Next week is the annual meeting of the SBC in Phoenix, AZ. While gathered we need to face the hard facts and not smooth things over with anecdotes and a few good stories. Is God at work in many of our churches and ministries? Certainly He is. But the job of leaders requires that we take the satellite view of things. We need to look at the major trend lines. We need to ask the questions, “Why? Why the decline? How did we get here? What do we need to change? How do we move forward?” I believe that we can identify reasons for our decline nationally and each denominational agency and trustee board, each convention of churches, every association and local church leader has a part to play in this. And after saying all that, my great hope is that we will drop to our knees and weep. That would be in keeping with the meeting’s theme – “Pray for such a time as this.”

The great genius of Southern Baptists is that our cooperation is voluntary. Voluntary cooperation through the Cooperative Program has enabled us to develop a system of associations, state conventions, educational institutions, and mission boards unparalleled in history. But for a voluntary system of support to thrive there must a high level of trust and respect for all partners. That’s too often missing in our work these days.

In a voluntary system, when significant problems arise, leaders are often hesitant to talk about them publically for fear that it will demotivate cooperative giving. Let me be clear, there is no other denomination or convention of churches that is doing more to reach the lost in the United States and around the world than Southern Baptists. If you know of one please tell me. We have every reason to support the SBC and to increase our support. No one sends more missionaries. No one starts more churches. No one disciples more people. No seminary system educates more preachers. But we should do better. We used to do better and we can again. If we fail our impact for Christ will grow less and less and less.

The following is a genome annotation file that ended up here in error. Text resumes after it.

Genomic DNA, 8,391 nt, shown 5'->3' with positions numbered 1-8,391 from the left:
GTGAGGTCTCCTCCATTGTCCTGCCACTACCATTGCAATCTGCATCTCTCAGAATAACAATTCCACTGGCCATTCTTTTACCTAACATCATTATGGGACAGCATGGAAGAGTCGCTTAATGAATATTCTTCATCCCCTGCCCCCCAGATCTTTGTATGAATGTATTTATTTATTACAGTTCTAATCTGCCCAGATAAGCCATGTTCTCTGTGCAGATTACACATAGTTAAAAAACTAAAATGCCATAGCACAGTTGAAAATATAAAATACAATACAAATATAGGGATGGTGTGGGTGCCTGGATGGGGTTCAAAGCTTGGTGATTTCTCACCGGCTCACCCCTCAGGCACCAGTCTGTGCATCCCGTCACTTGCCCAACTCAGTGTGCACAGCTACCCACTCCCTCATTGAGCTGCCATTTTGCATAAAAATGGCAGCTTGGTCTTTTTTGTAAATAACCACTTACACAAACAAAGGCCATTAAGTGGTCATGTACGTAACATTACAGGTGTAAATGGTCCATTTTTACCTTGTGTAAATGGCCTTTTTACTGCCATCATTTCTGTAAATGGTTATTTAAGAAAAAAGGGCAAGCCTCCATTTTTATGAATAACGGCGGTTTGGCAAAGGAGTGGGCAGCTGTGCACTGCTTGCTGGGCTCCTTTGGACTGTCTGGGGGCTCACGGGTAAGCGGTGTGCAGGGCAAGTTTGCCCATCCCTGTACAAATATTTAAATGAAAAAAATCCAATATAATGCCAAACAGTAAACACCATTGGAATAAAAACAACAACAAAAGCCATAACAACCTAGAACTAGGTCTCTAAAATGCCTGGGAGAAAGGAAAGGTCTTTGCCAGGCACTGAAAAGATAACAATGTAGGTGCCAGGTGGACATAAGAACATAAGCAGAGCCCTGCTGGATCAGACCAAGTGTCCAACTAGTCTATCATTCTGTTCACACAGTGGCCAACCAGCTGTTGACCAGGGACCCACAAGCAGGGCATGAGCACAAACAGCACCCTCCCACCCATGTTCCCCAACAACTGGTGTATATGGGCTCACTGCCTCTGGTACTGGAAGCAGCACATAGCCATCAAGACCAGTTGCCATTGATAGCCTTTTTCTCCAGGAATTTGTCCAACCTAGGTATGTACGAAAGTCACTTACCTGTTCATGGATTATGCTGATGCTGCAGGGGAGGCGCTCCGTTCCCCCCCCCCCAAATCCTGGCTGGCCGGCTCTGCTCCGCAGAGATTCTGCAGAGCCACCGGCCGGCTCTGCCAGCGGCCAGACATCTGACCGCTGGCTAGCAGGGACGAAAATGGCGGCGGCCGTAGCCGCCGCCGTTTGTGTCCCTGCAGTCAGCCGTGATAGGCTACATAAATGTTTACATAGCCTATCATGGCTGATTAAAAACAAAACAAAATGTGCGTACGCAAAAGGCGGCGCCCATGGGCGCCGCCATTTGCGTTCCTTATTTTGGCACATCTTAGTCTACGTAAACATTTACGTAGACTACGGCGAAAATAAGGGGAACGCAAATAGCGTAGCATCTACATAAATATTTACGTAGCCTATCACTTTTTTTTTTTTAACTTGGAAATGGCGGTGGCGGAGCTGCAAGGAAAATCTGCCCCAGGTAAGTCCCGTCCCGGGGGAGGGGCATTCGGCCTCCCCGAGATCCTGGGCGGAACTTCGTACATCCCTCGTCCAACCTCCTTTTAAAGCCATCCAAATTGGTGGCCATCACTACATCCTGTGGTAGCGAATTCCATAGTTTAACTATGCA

I’m going to stop there. I’m going to pray, maybe even shed a tear.

Ramesh and Jesus

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I was tired from 16 hours of travel and hadn’t been to bed in 30 hours, but my conversation with Ramesh was a highlight of our recent mission trip to Asia. Ramesh was our Uber driver who took us home from the Portland airport after our extended mission trip. He lives in Vancouver, WA where our NWBC offices are located. He lives 15 minutes from our home. And he needs Jesus as much as anyone we met in Myanmar or Japan.

Ramesh was born in Fiji, but he has lived in the United States for 32 years. When I asked him about his life here he said that things weren’t going well for him and that he was considering changing his religion to see if a new religion would bring him a better life. I asked him what his religion was and he said that he is a Hindu. I said, “What new religion are you considering?” He said that he thought he might become a Christian. I said, “How do you become a Christian?” He said, “By getting baptized.”

I told Ramesh that I am a Christian, and I asked him if I could share what the Bible says about becoming a Christian. He welcomed my offer and I began by sharing John 3:16. I said, “Ramesh, according to the Scriptures Christianity is different than religions. Christianity is about coming to know Jesus Christ and inviting Him into your life.” We discussed the Bible’s teaching on sin, repentance and faith. We talked about the uniqueness of Jesus as the One who is fully God and fully man, truly the Lord of all.